The Hollywood Reporter The Hollywood Reporter The Gold Rush

« Ain't no party like a 'Slumdog' party | Main | SAG award predictions »

January 23, 2009

Backing 'Button'


The lone cheerleader for "The Curious Case of Benjamin Button" as the best picture Oscar winner surrounded by a pack of rabid "Slumdog" fans -- such was the scene today for your resident Gold Rusher on an Oscar roundtable at the L.A. Times, sticking up for the technologically amazing, weepy wonder that is "Button" while a bunch of awards bloggers/film critics -- OK, there were just four -- extolled the virtues of the Mumbai orphan-makes-good love story.

Truth is, we completely agree that it's a thrilling, gorgeous, fresh, unforgettable movie. It's just not Oscar. 

Important caveat: If and when "Slumdog" cleans up at the various guild awards this weekend, we'll have to be prepared to rethink our decision. So much for the courage of our convictions but, hey, there is a batting average to consider here.

34b47bc3-920d-4c8c-8f13-26e635131ca9 The purpose of the panel, organized by's Tom O'Neil, was to discuss what will win, not what each participant hopes will win or thinks should win. To that end, The Envelope's Buzzmeter prognosticators O'Neil, Scott Feinberg (Feinberg Files), Pete Hammond (Notes on a Season) and Greg Ellwood (Hitfix) said it doesn't matter that the Academy voters weren't hip enough to give "The Dark Knight" an invitation to The Big Show. They'll go for the $14 million Hindi-laced drama that nearly went straight to DVD.

We, on the obstinate hand, still see them leaning toward the super "Gump"-y epic based on the work of a quintessential American writer, however loosely "Button" adheres to F. Scott Fitzgerald's short story. And, we get it that there's a brewing "Button" backlash -- people have called it maudlin and sappy. (Full disclosure: We cried at "Bolt" so maybe we're not the best judge of movie manipulation. Resistance, for us, can be futile).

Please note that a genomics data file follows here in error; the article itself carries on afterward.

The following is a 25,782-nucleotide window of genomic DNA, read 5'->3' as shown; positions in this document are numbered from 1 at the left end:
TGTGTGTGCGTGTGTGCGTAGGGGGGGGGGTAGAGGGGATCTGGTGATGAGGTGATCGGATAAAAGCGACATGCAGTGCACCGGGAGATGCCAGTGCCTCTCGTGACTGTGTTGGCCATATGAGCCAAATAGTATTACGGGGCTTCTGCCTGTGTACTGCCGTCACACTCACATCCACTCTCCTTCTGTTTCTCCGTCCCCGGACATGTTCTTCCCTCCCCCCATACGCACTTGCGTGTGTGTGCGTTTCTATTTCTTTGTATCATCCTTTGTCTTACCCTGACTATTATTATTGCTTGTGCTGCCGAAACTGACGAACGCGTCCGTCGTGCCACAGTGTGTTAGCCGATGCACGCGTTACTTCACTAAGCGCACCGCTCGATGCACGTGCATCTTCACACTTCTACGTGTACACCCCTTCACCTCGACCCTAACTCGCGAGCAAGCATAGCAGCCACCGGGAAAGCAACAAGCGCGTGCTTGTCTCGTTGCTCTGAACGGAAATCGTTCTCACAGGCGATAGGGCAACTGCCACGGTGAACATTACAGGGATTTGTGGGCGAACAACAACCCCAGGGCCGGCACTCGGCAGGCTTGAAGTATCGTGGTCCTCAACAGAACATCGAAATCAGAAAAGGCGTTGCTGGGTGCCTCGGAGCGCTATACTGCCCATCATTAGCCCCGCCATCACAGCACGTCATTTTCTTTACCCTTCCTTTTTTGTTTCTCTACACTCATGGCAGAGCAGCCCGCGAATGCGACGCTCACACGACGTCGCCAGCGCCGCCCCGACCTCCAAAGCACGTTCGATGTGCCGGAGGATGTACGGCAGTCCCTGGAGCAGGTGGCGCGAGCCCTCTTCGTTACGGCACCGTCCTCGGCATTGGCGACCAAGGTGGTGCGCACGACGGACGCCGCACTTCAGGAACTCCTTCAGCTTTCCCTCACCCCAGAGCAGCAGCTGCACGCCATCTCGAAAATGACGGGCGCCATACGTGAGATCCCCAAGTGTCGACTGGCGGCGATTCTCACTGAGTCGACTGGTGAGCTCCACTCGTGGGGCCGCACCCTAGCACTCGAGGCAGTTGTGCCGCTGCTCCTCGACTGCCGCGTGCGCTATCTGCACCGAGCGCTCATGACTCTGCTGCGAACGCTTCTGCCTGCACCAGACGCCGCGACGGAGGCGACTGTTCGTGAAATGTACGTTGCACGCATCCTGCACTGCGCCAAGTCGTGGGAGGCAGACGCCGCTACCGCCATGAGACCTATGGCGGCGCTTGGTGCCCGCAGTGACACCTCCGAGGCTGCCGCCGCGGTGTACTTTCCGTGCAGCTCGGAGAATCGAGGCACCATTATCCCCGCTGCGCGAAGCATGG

Even Stephen Colbert got in a back-handed compliment during his intro last night, congratulating "Button" on its 13 nominations by saying, "See? Americans do support torture."

Come back later for a link to the roundtable, where most everyone agreed that Robert Downey Jr. can't win, that Kate Winslet can't lose and that "Gran Torino" should've opened a week earlier (and cast some real actors).


TrackBack URL for this entry:

Listed below are links to weblogs that reference Backing 'Button':


The comments to this entry are closed.

About this blog

Oscar Contenders

  • So "The Dark Knight" didn't make it into the final five after all, never mind that critical and popular support. Let's just call the comic-inspired mega-hit "The Biggest Snubee."

    Here are the best picture contenders in a race that, two weeks away from the Oscars, seems to be a foregone conclusion ("Slumdog") unless there's a come-from-behind possibility ("The Reader" anyone?)

    "The Curious Case of Benjamin Button," with Brad Pitt and Cate Blanchett; the politically timely "Milk;" rags-to-riches fairy tale, "Slumdog Millionaire," Holocaust best-seller-based drama "The Reader," and Watergate-era biopic "Frost/Nixon."

    Could "Button" and "Slumdog" split the vote, allowing another film to take the prize? Doesn't seem likely. After having clung to "Button" for months as what we thought would be the Academy voters' top vhoice, our money's now on "Slumdog." Momentum can't be ignored.

    Watch this blog for updates, ephemera and all manner of postulating.

Picture this

  • Mmmmm, chocolate Oscar. Not every star will walk away from the 81st annual Academy Awards with a trophy, but if they hit the high-profile Governor's Ball they can have pastry chef Sherry Yard's gold-dusted candy version. Also on the menu from celeb chef Wolfgang Puck is tuna tartare in sesame miso cones, chopped Chino Farms vegetable salad with ginger soy vinaigrette, Maine lobster and caviar. Serve it up! (Getty Images)

© 2010 The Hollywood Reporter. All rights reserved. Terms Of Use and Privacy Policy.